Dark Star – John Carpenter – 1974

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At the beginning of John Carpenter’s Dark Star, a government official tells the crew of the ship via tele-message that their request for a radiation shield has been denied, as it would be too costly, despite the fact that a radiation leak has killed their captain. Thus begins what would be a career-long rail against the government and authority figures in the legacy of John Carpenter. In this one scene, of a man speaking into a camera he paints bureaucracy as greedy and incompetent.

Aside from this undercurrent of satire, this film has almost no likeness to any other film in the Carpenter canon. The film is dryly comedic and meandering, playing much like an episode of Red Dwarf. It’s clear to me that O’Bannon, (the writer with Carpenter), and Carpenter were like any sane person obsessed with Stanley Kubrick and were doing their best to combine the space saga sets and ideas of 2001 with the dry and silly humor of Dr. Strangelove. Look no further than the final scene of Dark Star which features Doolittle surfing into the atmosphere of a planet on a piece of debris which is extremely evocative of Slim Whitman riding the bomb in Strangelove.

The film is much more than the sum of its parts, which are a bunch of loosely strung together scenes and ideas shot on crude sets with amateur actors. But the writing and clever camerawork glues these bits into a mildly engaging experiment.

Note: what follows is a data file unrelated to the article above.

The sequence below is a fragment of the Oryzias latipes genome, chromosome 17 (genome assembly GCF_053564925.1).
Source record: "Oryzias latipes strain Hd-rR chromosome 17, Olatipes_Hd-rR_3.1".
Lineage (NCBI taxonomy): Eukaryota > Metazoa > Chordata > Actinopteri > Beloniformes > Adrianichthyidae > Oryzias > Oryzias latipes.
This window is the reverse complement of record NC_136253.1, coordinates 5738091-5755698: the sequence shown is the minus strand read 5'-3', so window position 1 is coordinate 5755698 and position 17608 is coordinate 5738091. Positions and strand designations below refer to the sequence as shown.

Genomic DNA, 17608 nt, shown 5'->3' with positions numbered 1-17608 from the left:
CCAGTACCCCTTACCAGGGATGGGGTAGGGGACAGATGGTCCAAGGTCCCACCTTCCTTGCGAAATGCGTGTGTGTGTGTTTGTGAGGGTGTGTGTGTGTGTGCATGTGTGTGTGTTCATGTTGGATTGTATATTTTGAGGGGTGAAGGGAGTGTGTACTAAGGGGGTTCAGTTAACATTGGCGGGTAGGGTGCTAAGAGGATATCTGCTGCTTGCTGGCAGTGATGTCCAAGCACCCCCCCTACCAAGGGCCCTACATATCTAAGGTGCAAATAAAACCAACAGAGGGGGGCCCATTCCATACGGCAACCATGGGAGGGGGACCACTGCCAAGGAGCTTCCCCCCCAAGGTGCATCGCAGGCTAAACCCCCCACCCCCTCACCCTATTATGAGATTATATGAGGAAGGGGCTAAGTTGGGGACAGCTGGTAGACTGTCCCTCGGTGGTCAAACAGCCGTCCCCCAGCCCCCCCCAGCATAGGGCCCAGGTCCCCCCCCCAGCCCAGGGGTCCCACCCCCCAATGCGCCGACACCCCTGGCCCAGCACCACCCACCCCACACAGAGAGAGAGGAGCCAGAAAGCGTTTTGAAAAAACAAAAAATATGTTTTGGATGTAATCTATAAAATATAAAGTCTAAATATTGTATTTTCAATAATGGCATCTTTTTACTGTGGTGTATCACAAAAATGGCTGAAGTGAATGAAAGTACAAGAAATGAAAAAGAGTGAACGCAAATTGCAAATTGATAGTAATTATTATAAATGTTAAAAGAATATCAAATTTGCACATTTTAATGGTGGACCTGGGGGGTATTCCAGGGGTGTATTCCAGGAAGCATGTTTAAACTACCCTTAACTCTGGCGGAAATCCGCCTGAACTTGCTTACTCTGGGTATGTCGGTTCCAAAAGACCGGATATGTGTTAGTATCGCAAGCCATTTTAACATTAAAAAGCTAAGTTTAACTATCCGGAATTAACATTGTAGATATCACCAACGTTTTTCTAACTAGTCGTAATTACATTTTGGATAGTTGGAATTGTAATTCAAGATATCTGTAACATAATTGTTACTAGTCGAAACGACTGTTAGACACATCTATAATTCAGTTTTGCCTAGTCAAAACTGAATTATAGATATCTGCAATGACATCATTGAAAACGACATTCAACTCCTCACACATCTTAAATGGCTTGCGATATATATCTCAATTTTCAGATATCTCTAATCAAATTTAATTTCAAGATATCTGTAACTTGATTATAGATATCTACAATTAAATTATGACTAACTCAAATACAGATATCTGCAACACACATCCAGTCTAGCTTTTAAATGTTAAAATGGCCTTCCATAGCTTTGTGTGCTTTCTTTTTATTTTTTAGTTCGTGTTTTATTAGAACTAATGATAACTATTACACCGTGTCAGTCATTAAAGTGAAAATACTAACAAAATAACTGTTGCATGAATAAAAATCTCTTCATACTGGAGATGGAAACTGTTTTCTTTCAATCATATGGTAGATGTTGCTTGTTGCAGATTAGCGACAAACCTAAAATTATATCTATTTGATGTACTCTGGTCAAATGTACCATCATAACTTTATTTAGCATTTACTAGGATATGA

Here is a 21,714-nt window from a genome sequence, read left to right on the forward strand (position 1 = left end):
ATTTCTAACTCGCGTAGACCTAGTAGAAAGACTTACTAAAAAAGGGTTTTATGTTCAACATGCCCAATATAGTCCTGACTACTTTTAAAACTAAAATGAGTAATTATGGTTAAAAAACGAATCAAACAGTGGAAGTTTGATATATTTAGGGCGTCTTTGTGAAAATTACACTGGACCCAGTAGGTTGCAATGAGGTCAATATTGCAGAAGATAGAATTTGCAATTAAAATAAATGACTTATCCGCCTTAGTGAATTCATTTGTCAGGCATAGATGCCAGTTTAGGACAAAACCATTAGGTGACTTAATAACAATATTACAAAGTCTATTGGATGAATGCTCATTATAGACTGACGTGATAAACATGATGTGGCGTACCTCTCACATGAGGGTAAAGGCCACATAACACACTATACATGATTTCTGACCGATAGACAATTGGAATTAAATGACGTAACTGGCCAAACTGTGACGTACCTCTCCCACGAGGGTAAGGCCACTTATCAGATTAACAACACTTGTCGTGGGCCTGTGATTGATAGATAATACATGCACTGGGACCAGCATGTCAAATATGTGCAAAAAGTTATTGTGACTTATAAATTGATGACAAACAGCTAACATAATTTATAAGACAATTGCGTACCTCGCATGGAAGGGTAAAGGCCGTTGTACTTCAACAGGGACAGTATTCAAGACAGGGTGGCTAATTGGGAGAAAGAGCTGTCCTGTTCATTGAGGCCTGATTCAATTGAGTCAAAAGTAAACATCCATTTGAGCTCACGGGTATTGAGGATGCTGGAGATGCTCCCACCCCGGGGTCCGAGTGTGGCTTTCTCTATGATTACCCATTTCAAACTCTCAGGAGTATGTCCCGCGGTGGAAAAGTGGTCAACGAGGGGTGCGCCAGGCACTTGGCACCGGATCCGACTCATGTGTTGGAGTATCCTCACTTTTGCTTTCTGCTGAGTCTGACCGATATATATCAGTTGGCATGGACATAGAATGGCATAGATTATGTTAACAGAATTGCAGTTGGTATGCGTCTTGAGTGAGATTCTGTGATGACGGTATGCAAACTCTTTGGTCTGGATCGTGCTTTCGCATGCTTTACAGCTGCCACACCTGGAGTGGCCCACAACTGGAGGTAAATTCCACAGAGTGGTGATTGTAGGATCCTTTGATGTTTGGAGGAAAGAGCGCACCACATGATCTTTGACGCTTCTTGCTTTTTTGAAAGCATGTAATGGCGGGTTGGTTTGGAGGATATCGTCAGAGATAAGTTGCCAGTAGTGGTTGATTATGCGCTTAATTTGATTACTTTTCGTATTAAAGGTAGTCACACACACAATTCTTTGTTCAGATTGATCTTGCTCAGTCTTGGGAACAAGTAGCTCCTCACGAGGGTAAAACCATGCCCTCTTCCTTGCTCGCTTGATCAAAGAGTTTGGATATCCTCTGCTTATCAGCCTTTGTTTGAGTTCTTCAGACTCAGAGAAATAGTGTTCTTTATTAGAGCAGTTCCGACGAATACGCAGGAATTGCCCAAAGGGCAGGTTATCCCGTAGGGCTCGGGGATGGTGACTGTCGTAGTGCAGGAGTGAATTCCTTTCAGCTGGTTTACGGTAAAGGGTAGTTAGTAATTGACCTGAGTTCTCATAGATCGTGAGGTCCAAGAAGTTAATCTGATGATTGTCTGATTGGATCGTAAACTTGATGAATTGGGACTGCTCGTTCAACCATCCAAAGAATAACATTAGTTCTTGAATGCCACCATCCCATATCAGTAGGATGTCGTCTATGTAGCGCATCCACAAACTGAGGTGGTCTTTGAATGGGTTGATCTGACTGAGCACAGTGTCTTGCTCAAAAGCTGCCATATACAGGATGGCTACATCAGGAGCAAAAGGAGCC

The ship is four guys drifting around the galaxy blowing up unstable planets then zapping themselves too far away to get caught up in the after effect. Is this a parallel to US foreign policy at the time? These clowns retire to a filthy apartment where the computer tells Pinback to feed the alien. Pinback goes to feed the alien, but the beach ball alien runs amok for what is the most fun sequence in the film. Nick Castle actually gives an extremely effective performance as a beach ball alien!

The characters in the film are not very well defined. All four of them are scraggly, bearded film school looking guys, which they were. Their attitudes are quite similar, despite being written with some general differences. This detracts from empathizing with them, but much like in Strangelove, and the men on the plane with the Bomb, these men are an extension of the government and they get what’s coming to them.

Before long the incompetence of the crew leads to technological malfunctions and a bomb set to go off is stuck inside the ship. Here we have a very funny scene that combines the satire of Strangelove and the robotic ethics of 2001 when Doolittle tries to reason with the bomb and convince it not to go off. This film is both absurd and a carefully constructed barb at the slavish dependence on technology. Can one reason with a machine? Should the lives of others be contingent on a robot’s ability to understand ethics?

The film can be laborious sometimes, but it is proto-Carpenter and proto-O’Bannon. Subtle it is not. As these guys got bigger budgets they were able to incorporate their influences with a softer touch. As it stands this collaboration between giants is lovely window into the past of filmmaking and a delightfully disturbing portal into a future where stupid astronauts have the power to blow up planets from space.

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